1C. Transmission of heritable information from generation to generation and the processes that increase genetic diversity.
1D. Principles of bioenergetics and fuel molecule metabolism.
Foundational Concept 2: Highly organized assemblies of molecules, cells, and organs interact to carry out the functions of living organis
2A. Assemblies of molecules, cells, and groups of cells within single cellular and multicellular organisms.
2B. The structure, growth, physiology, and genetics of prokaryotes and viruses.
2C. Processes of cell division, differentiation, and specialization.
Foundational Concept 3: Complex systems of tissues and organs sense the internal and external environments of multicellular organisms, and through integrated functioning, maintain a stable internal environment within an ever-changing external environment.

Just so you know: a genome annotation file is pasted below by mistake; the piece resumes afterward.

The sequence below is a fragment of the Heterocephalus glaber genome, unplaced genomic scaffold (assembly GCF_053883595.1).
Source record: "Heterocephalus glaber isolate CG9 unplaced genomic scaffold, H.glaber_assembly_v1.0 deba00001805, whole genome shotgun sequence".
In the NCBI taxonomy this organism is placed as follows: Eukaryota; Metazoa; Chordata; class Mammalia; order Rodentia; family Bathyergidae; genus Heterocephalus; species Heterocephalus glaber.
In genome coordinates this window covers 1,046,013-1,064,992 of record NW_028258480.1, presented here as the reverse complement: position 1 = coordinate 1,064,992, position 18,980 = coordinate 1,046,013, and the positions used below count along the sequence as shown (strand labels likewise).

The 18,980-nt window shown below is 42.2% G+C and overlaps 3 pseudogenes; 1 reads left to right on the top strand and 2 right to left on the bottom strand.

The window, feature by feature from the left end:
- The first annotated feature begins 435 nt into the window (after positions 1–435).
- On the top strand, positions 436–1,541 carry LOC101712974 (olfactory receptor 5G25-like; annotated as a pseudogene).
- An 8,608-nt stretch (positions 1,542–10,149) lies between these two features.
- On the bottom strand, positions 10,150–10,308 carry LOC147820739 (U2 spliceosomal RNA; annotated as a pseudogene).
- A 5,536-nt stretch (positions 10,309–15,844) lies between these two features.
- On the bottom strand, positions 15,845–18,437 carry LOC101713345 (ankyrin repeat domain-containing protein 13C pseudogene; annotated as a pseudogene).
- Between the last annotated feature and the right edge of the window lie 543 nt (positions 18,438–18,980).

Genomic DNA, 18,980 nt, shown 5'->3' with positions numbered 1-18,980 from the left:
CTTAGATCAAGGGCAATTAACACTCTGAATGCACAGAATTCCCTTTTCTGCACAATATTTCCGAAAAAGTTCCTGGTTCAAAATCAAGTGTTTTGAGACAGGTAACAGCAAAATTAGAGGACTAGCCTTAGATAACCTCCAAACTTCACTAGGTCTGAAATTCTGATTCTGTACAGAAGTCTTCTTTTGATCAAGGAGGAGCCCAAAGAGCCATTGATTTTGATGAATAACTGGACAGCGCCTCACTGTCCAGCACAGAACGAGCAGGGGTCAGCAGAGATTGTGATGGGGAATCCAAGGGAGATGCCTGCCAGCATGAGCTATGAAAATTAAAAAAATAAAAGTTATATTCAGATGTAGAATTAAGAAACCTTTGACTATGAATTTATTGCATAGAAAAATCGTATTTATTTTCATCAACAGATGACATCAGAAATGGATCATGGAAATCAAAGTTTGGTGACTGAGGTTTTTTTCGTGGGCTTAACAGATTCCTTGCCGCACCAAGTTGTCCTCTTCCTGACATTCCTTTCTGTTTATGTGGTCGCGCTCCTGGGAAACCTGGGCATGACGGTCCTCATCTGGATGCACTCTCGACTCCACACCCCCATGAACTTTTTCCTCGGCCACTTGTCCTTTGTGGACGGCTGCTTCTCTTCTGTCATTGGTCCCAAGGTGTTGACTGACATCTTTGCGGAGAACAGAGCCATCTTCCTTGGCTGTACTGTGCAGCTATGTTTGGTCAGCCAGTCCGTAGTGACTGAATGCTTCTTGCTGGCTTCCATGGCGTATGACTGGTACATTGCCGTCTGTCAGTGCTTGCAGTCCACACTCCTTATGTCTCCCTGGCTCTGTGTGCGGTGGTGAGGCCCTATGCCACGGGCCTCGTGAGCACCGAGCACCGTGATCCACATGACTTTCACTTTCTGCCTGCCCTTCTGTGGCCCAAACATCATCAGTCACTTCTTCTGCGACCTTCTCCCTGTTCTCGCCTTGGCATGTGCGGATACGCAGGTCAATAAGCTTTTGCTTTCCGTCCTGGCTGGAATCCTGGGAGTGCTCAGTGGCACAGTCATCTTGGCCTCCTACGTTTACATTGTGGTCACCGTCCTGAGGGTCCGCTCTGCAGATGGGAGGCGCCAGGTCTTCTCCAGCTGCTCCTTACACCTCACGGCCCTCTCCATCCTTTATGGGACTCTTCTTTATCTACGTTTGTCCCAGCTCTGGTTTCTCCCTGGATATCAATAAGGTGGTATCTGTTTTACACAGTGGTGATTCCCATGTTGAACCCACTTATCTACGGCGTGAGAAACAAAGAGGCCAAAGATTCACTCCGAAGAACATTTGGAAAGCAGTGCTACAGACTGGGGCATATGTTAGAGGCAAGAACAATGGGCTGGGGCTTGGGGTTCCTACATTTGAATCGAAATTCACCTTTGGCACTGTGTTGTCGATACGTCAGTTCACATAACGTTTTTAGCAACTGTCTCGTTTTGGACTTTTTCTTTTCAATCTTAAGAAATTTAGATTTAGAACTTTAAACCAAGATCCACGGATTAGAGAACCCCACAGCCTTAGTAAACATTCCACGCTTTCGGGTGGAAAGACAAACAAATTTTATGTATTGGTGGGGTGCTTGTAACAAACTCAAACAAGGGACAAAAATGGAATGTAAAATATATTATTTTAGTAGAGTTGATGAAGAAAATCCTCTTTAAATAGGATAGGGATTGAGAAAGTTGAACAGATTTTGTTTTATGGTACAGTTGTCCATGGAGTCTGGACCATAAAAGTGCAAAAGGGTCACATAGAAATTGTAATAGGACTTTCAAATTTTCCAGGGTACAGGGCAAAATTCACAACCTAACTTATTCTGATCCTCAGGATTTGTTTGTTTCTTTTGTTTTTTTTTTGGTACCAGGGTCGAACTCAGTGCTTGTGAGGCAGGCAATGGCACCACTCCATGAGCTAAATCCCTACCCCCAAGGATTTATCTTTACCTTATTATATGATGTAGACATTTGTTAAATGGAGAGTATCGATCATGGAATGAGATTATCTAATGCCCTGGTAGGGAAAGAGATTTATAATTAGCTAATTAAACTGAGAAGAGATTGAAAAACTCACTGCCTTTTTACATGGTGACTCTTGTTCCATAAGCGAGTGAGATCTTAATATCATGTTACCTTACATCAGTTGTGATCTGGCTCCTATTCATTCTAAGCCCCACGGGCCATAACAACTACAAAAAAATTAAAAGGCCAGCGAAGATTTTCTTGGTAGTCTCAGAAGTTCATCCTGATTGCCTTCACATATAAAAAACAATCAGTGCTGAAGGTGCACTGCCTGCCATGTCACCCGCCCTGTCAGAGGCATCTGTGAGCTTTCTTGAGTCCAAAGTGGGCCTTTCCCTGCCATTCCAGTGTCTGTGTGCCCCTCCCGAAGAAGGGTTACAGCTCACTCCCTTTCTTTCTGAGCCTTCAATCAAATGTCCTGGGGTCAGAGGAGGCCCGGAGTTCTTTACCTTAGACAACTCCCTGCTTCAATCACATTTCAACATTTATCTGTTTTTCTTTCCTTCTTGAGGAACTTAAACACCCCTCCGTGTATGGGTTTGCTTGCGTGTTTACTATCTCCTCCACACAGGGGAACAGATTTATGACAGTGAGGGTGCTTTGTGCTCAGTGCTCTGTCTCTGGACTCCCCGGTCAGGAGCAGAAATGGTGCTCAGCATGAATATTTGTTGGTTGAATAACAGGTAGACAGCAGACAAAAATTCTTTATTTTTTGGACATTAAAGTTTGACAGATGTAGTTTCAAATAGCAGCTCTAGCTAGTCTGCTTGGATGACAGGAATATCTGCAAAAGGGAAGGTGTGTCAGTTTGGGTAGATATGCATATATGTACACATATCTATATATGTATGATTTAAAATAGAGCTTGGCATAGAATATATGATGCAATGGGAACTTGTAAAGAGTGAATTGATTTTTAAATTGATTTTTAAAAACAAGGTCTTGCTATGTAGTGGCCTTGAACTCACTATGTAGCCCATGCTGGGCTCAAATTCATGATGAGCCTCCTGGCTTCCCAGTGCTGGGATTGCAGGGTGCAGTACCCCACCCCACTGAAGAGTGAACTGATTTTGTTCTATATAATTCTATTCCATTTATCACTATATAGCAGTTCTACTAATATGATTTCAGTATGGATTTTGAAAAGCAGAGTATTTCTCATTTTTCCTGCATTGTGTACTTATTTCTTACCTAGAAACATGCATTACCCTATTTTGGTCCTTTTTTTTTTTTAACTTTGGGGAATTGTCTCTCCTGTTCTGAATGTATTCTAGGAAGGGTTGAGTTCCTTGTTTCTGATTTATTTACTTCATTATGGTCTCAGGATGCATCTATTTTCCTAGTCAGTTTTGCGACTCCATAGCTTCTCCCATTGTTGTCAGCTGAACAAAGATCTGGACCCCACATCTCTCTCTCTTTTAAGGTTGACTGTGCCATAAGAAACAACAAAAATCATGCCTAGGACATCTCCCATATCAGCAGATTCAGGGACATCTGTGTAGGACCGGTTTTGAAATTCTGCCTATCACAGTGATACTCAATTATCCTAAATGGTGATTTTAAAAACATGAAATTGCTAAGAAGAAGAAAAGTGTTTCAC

3A. Structure and functions of the nervous and endocrine systems and ways these systems coordinate the organ systems.
3B. Structure and integrative functions of the main organ systems.
Chemical and Physical Foundations of Biological Systems Section
Foundational Concept 4: Complex living organisms transport materials, sense their environment, process signals, and respond to changes using processes understood in terms of physical principles.
4A. Translational motion, forces, work, energy, and equilibrium in living systems.
4B. Importance of fluids for the circulation of blood, gas movement, and gas exchange.
4C. Electrochemistry and electrical circuits and their elements.
4D. How light and sound interact with matter.
4E. Atoms, nuclear decay, electronic structure, and atomic chemical behavior.
Foundational Concept 5: The principles that govern chemical interactions and reactions form the basis for a broader understanding of the molecular dynamics of living systems.
5A. Unique nature of water and its solutions.
5B. Nature of molecules and intermolecular interactions.
5C. Separation and purification methods.
5D. Structure, function, and reactivity of biologically relevant molecules.
5E. Principles of chemical thermodynamics and kinetics.